This note summarises the main points presented in the study on Competition in Air Transport.

This note summarises the main points presented in the study on Competition in Air Transport.

Monetary policy implications of financial innovation

15-05-2017

In this policy brief, we argue that the financial innovations triggered by the FinTech industry have the potential to affect the transmission of monetary policy as well as the informational content of important monetary indicators. While the overall effect of nonbank finance on monetary policy transmission is not yet clear, we argue that regulators and policy makers need to closely monitor the potential effects of FinTech on monetary policy transmission and to adequately adjust financial sector regulation ...

In this policy brief, we argue that the financial innovations triggered by the FinTech industry have the potential to affect the transmission of monetary policy as well as the informational content of important monetary indicators. While the overall effect of nonbank finance on monetary policy transmission is not yet clear, we argue that regulators and policy makers need to closely monitor the potential effects of FinTech on monetary policy transmission and to adequately adjust financial sector regulation.

Külső szerző

Kerstin BERNOTH (DIW Berlin and Hertie School of Governance), Stefan GEBAUER, Dorothea SCHÄFER (DIW Berlin)

Access to the occupation of road transport operator and to the international road haulage market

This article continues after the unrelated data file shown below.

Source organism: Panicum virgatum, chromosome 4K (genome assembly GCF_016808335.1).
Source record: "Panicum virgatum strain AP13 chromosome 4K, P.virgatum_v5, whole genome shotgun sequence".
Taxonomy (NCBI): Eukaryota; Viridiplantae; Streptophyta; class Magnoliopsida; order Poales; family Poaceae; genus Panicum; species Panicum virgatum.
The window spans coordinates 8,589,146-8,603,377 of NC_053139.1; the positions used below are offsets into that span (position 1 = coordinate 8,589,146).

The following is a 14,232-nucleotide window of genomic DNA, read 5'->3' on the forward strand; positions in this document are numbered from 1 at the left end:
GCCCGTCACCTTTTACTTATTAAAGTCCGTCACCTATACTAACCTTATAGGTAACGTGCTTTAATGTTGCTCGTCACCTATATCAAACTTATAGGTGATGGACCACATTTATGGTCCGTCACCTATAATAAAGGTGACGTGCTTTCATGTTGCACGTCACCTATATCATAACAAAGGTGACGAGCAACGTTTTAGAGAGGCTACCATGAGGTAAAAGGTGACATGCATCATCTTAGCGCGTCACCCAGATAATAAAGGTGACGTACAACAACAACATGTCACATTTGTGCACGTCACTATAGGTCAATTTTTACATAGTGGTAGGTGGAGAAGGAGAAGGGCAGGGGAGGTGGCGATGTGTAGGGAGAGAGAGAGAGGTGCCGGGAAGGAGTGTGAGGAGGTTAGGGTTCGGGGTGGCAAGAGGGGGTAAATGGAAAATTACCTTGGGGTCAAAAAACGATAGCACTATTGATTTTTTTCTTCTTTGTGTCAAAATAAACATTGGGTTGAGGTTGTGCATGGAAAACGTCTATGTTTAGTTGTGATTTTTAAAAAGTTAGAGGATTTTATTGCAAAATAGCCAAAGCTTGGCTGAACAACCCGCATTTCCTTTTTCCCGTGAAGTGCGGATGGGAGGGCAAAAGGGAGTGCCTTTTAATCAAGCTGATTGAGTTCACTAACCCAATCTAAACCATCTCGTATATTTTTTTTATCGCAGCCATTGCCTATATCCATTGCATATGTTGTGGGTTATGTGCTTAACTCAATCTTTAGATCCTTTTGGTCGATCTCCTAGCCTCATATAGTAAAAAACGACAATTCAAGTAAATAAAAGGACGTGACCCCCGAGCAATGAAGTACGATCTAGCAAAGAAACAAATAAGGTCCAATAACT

15-03-2017

Regulation (EC) No 1071/2009 and Regulation (EC) No 1072/2009 set out a common legal framework to access road transport operator business and the road haulage market. The different analyses and studies carried out at European level show that the two regulations had positive effects on the internal market (such as harmonisation, introduction of quantitative criteria, clarification of terms, linking of the international cabotage to international carriage operations) and are an appropriate tool to deal ...

Regulation (EC) No 1071/2009 and Regulation (EC) No 1072/2009 set out a common legal framework to access road transport operator business and the road haulage market. The different analyses and studies carried out at European level show that the two regulations had positive effects on the internal market (such as harmonisation, introduction of quantitative criteria, clarification of terms, linking of the international cabotage to international carriage operations) and are an appropriate tool to deal with this issue. Nevertheless, several shortcomings were identified, considerably limiting the efficiency of the two legislative acts. Improvements are therefore needed, in particular regarding cabotage performance, rules enforcement, clarifying problematic terms, letterbox companies, and infringements. At the same time, harmonising the issues interpreted differently by Member States will benefit the market as a whole. The situations experienced by stakeholders, as well as best practices, could provide useful input for future approaches in this field. Beyond specific provisions and particular issues to be clarified and/or improved, the existing evaluations show that the most appropriate approach for the future would be a progressive opening of the haulage market and a deeper harmonisation at economic, legal and social level across the European Union.

Overview of the internal energy market design legislation

23-01-2017

The new proposals build on previous legislation and continue to gradually implement an internal energy market. In particular, they look to incorporate recent changes, such as the rapid increase in renewables and technological advances relating to the digitalisation of services. They also attempt to clarify previous legislation such as in the case of storage for Transmission System Operators (TSOs) for example. As with the recent proposals on security of gas supply, the Commission looks to incorporate ...